Dr. Gonzo wrote: Capo wrote:
Hey check this out. All types of people are on those drawings hahahttp://www.catchpenny.org/race.html
But about race it is hard to completely define a skin color or certain people once again in a little box, it just doesn't exist. People are gonna try finding new and new characteristics (or boundaries) to try n categorize but it doesnt go that way, it's never gonna end. Like I said, I don't believe skin color was an issue back then and they were all over it like this is going. There were black, persian, meds, whatever you wanna name it mixing and since Egypy was a big empire I think it's natural other people often went there for merchandising and all, like a crossroad of neighbouring peoples. These discussions always come out like this. And some people go even as far to think that just coz theire skin color ressembles, they can relate to the culture and egyptian heritage, that's BS.
Of course the ancient Egyptians at one point were black they were conquered by the Nubians but that was near the end of ancient Egyptian civilization not beginning of their rule.
I'm just saying this race issue is getting completely stupid. Who's black, who's white, who's who, what color, just trying to define imaginary boundaries right there you know you can't get to the bottom of this. The egyptians didn't even believe in skin color and their society reflected that, the paintings and all, the colors, it mainly revolved around nationality, not with this stupid concept of 'race' which doesnt even exist.
This said, we might ask, "What color were the ancient Egyptians?" Being on the continent, Egypt has always been an African civilization though it straddles two regions, Africa and the Middle East. It's fairly clear that the cultural roots of ancient Egypt lie in Africa and not in Asia. Egypt was a subtropical desert environment and its people had migrated from various ethnic groups over its history (and prehistory), thus it was something of a "melting pot," a mixture of many types of people with many skin tones, some certainly from the Sub-Saharan regions and others from more Mediterranean climes. It is impossible to categorize these people into the tidy "black" and "white" terms of today's racial distinctions. The Egyptians are better classified using evidence of their language and their material cultures, historical records, and their physical remains because so-called "racial" identification has been elusive, much for the reasons cited above. Skulls have been measured and compared and DNA tests attempted in various forms, but conclusions are few. Skulls are more similar to those found in the Northern Sudan and less similar to those found in West Africa, Palestine, and Turkey. It seems that there has been some genetic continuity from Predynastic time through the Middle Kingdom, after which there was a considerable infiltration into the Nile Valley from outside populations. That the Egyptians by and large were dark is certain, and many must have been what we today call "black."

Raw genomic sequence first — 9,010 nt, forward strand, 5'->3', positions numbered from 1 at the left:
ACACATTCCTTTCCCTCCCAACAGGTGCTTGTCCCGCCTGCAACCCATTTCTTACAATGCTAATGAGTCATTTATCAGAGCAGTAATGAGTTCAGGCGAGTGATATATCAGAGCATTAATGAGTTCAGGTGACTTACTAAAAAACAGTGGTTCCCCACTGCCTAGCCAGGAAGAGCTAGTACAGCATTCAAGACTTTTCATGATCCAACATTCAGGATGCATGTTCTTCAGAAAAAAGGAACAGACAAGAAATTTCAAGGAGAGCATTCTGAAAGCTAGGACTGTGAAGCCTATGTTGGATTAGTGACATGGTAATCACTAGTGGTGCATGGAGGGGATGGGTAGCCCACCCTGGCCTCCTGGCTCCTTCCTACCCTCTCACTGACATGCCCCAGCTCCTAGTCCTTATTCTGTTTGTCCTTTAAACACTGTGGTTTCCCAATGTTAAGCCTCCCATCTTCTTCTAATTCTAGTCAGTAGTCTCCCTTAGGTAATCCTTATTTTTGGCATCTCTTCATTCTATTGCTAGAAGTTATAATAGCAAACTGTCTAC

It is apparent that the ancient Egyptians did not make racial distinctions themselves, but rather ethnic distinctions based on nationality. Tomb paintings depicting captive Nubians may show them as being very dark, but this is an artistic convention stereotyping a nationality, and to conclude there were therefore no very dark Egyptians would be a non sequitur. Similarly, the skin tones in art depicting the Egyptians themselves adhere to convention rather than an absolutely accurate description of reality. Tutankhamun is variously shown as being black as in the guardian statues found in his tomb, and brown or beige as in the lotus bust (see photos above).
There has been a spate of controversy of late between "Afrocentric" authors and their critics, but the truth is that Egyptologists are not involved in some massive conspiracy of lies designed to subjugate black populations, as has often been charged. Indeed, most modern Egyptologists are rather taciturn when it comes to the subject of race. Nor have the black Africans been "robbed" of their legacy. Civilization as it exists today is the culmination of the historical development of mankind, layer upon layer from ancient times to modern, each group contributing its share to the whole. Through human interaction, whether by trade or warfare, ideas, reform, and invention are assimilated, adapted, and again dispersed. It's the nature of history regardless of ethnicity. To make petty and arbitrary distinctions based on human physical appearance is divisive and can only lead to wanton racist misuse. No good can come of it beyond establishing immediate and limited familial ties; beyond this the discussion of race has no place in science. We can safely conclude that the ancient Egyptians were of various skin colors, few of which were light judging by the climate.
The bottom line, is egyptians were a mixed people (like everybody is deep down, but with characteristics of the neighbouring people), not 'black', not 'persian' or whichever other fuckin name you wanna call it just to make racist divisions. I don't understand this whole thing about race man, if the egyptians themselves didn't go by race (they went by nationality, religion) and that we're talking about them, why are we trying to apply race and skin color to their civilization?